Vessel Forms

There is great variety in the shapes of prehistoric pots, both through time and through space. Forms range from the most common, bowls and jars, to pitchers and mugs, to unusual forms such as effigies, canteens and miniatures. Figurines and other clay objects are also included here, as they were produced using the same methods.


Bowls

The bowl is one of the most fundamental of vessels. It can, however, take a variety of forms. 

STANDARD BOWLS

The "standard" bowl is best defined as the lowermost portion of a sphere. It has curving sides and the bottom is only slightly, if at all, flattened. From bottom to rim it is about a third or less of a sphere.

HEMISPHERICAL BOWLS

Hemispherical bowls are like standard bowls, except that from bottom to rim they comprise from one third to over half of the height of a sphere.

FLATTENED HEMISPHERICAL BOWLS

I have coined this term for bowls which have fully curved sides, but much flatter bottoms.

DEEP BOWLS

The deep bowl is generally hemispherical below the midline, and straight-sided above. Rims are usually flared or beveled, as this form is found mostly in the southern areas.

STRAIGHT-SIDED BOWLS

The straight-sided bowl has a flat bottom and straight or very slightly curving sides. They can be deep or shallow, the deeper forms being again more prevalent in the southern areas.

LUGGED BOWLS

Lugged bowls are generally hemispherical, but are provided with a small loop on one side. The purpose of this loop is unclear, but it was probably to improve handling. This treatment is found in the extreme northern areas.

EFFIGY BOWLS

Effigy bowls are those which are made in the shape of animals. Effigies are usually found in jar form, but this exceptional example appears to represent a frog.


Jars

A tremendous variety of vessels falls into the category of jars. Essentially, a jar is any vessel with constricted opening and no handle. Jars may or may not have necks. Again, flaring rims are more typically southern. Hohokam and Salado vessels often have a characteristic "Gila shoulder", an angled portion in the curvature of the vessel, usually near the bottom.

OLLAS

Ollas are very large jars which were used for the storage of water and dry goods. They are usually corrugated, either all over or on the neck only, presumably to improve handling.

GLOBULAR JARS

Globular jars, as the name implies, have roughly spherical bodies. Most also have fairly prominent necks.

LUGGED JARS

In certain areas, particularly during the late Mogollon period, small globular jars were provided with lugs, usually in the shape of an animal head. These lugs probably improved handling, but should not be considered handles.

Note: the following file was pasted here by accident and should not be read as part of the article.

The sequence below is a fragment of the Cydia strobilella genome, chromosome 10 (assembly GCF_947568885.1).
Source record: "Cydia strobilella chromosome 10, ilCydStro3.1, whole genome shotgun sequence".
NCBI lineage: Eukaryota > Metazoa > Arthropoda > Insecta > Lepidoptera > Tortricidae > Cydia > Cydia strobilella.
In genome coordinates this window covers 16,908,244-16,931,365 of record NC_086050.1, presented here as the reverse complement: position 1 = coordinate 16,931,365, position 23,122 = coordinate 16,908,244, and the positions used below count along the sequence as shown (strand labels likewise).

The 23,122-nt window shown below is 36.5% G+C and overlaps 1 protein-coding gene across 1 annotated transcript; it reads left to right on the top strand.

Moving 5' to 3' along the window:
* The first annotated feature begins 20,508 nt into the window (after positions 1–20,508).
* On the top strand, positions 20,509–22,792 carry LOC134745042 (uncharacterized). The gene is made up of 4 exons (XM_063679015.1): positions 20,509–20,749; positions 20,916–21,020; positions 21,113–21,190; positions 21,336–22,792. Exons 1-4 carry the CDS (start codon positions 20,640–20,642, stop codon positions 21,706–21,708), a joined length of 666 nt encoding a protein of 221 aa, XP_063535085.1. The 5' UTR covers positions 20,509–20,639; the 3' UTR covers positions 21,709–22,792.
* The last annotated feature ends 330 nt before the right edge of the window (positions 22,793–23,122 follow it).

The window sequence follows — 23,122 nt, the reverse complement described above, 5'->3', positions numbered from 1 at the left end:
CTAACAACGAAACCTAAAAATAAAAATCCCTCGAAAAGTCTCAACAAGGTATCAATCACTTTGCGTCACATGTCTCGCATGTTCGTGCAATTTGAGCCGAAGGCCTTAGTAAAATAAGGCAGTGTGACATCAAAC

CANTEENS

Canteens are globular jars with very constricted, short necks and lugs on both sides. This was for suspending the vessel from a line.

BOWL-JARS

This interesting form resulted when a convex upper body was added to a lower body that was essentially a bowl.

GILA SHOULDERS

Hohokam and Salado jars often have a sharp angle along the curvature of the body. This is known as a "Gila shoulder".

SEED JARS

The classic seed jar form is globular, flattened slighty on top and bottom, and has a simple opening.

FLATTENED SEED JARS

This form was particularly popular in the later periods. This example is fairly small, more of a seed jar, though later Hopi examples could be quite large.

NECKED SEED JARS

Small, globular jars with necks probably also served as seed jars, but their form is different enough to warrant a separate name.

CONSTRICTED NECK SEED JARS

Late in the Tularosa Phase of the Mogollon, vessels with extremely constricted necks were produced.


Pitchers and Mugs

Pitchers are large jars with handles. Handles were made in several forms, flat straps, braided or twisted, and occasionally figural.

GLOBULAR PITCHERS

Globular pitchers have roughly spherical bodies and short necks. Handles are usually short with this type.

LONG-NECKED PITCHERS

Pitchers with longer necks generally have longer handles. Bodies can be globular, or a modified spherical form.

SHOULDERED PITCHERS

Some pitchers, particularly in the Chaco Canyon and Mesa Verde areas, have pronounced shoulders, creating a distinctive profile.

EFFIGY PITCHERS

Effigy pitchers are made in the form of an animal, as in the duck shown here. Effigies were popular throughout the Southwest.


Other Forms

Several other forms were made ranging from the more utilitarian, such as mugs and ladles, to the exotic, such as multilobed vessels and figurines.

MUGS

In the North, mugs were made in forms ranging from the modern coffee cup to taller vessels resembling beer steins.

MULTILOBED VESSELS

Vessels with more than one body are considered "multilobed". Despite the small size of these pots, each chamber is distinct and hollow.

LADLES

A ladle is little more than a small bowl with a handle. sometimes the handle has an upturned cusp at the end of the handle, signaling a northern origin.

SCOOPS

Scoops are similar to ladles, except the the handle is in fact a continuation of the bowl, rather than a separate entity.

FIGURINES

Figurines are solid clay objects, and necessarily small. They are usually very roughly crafted and it is difficult to discern which animals are being represented.

MINIATURES

Miniatures are vessels that are too small to be practical, and may have served as toys. The smallest are pinch pots, while the largest may be coiled.